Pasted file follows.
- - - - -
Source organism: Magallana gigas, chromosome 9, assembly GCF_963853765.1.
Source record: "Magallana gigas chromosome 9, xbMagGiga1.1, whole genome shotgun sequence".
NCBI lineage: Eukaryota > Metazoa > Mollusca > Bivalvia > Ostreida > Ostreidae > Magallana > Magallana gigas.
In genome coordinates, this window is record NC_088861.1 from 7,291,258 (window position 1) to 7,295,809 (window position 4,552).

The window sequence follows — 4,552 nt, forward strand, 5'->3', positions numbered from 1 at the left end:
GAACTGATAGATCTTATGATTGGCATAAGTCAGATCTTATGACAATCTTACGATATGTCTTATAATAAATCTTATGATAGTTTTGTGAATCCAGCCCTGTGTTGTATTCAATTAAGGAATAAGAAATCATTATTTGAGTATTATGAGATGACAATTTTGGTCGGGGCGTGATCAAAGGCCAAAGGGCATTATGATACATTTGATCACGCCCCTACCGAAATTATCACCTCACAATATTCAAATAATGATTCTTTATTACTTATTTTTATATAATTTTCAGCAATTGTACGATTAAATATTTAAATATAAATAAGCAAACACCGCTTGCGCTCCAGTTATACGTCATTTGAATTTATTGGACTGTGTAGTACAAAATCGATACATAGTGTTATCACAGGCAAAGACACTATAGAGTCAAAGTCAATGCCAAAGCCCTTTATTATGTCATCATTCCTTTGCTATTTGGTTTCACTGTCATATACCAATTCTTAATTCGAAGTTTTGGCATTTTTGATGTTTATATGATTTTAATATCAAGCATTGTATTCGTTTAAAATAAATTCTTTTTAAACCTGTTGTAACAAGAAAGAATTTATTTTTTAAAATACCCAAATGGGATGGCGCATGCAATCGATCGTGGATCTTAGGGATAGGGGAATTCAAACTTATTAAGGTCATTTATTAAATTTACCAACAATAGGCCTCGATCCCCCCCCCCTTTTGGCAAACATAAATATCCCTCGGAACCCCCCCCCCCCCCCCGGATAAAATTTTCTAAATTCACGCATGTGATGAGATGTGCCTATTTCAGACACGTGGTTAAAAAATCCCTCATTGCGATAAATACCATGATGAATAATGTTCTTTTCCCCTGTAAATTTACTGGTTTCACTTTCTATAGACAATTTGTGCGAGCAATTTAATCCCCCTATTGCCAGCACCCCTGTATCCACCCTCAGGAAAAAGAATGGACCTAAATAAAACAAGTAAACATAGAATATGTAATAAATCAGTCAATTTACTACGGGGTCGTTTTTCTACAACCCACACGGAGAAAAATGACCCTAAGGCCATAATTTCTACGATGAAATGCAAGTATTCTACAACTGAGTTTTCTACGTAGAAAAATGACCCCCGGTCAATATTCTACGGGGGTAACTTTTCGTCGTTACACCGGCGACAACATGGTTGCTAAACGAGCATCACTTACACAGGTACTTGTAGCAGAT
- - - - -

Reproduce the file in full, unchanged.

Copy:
Source organism: Magallana gigas, chromosome 9, assembly GCF_963853765.1.
Source record: "Magallana gigas chromosome 9, xbMagGiga1.1, whole genome shotgun sequence".
NCBI lineage: Eukaryota > Metazoa > Mollusca > Bivalvia > Ostreida > Ostreidae > Magallana > Magallana gigas.
In genome coordinates, this window is record NC_088861.1 from 7,291,258 (window position 1) to 7,295,809 (window position 4,552).

The window sequence follows — 4,552 nt, forward strand, 5'->3', positions numbered from 1 at the left end:
GAACTGATAGATCTTATGATTGGCATAAGTCAGATCTTATGACAATCTTACGATATGTCTTATAATAAATCTTATGATAGTTTTGTGAATCCAGCCCTGTGTTGTATTCAATTAAGGAATAAGAAATCATTATTTGAGTATTATGAGATGACAATTTTGGTCGGGGCGTGATCAAAGGCCAAAGGGCATTATGATACATTTGATCACGCCCCTACCGAAATTATCACCTCACAATATTCAAATAATGATTCTTTATTACTTATTTTTATATAATTTTCAGCAATTGTACGATTAAATATTTAAATATAAATAAGCAAACACCGCTTGCGCTCCAGTTATACGTCATTTGAATTTATTGGACTGTGTAGTACAAAATCGATACATAGTGTTATCACAGGCAAAGACACTATAGAGTCAAAGTCAATGCCAAAGCCCTTTATTATGTCATCATTCCTTTGCTATTTGGTTTCACTGTCATATACCAATTCTTAATTCGAAGTTTTGGCATTTTTGATGTTTATATGATTTTAATATCAAGCATTGTATTCGTTTAAAATAAATTCTTTTTAAACCTGTTGTAACAAGAAAGAATTTATTTTTTAAAATACCCAAATGGGATGGCGCATGCAATCGATCGTGGATCTTAGGGATAGGGGAATTCAAACTTATTAAGGTCATTTATTAAATTTACCAACAATAGGCCTCGATCCCCCCCCCCTTTTGGCAAACATAAATATCCCTCGGAACCCCCCCCCCCCCCCCGGATAAAATTTTCTAAATTCACGCATGTGATGAGATGTGCCTATTTCAGACACGTGGTTAAAAAATCCCTCATTGCGATAAATACCATGATGAATAATGTTCTTTTCCCCTGTAAATTTACTGGTTTCACTTTCTATAGACAATTTGTGCGAGCAATTTAATCCCCCTATTGCCAGCACCCCTGTATCCACCCTCAGGAAAAAGAATGGACCTAAATAAAACAAGTAAACATAGAATATGTAATAAATCAGTCAATTTACTACGGGGTCGTTTTTCTACAACCCACACGGAGAAAAATGACCCTAAGGCCATAATTTCTACGATGAAATGCAAGTATTCTACAACTGAGTTTTCTACGTAGAAAAATGACCCCCGGTCAATATTCTACGGGGGTAACTTTTCGTCGTTACACCGGCGACAACATGGTTGCTAAACGAGCATCACTTACACAGGTACTTGTAGCAGAT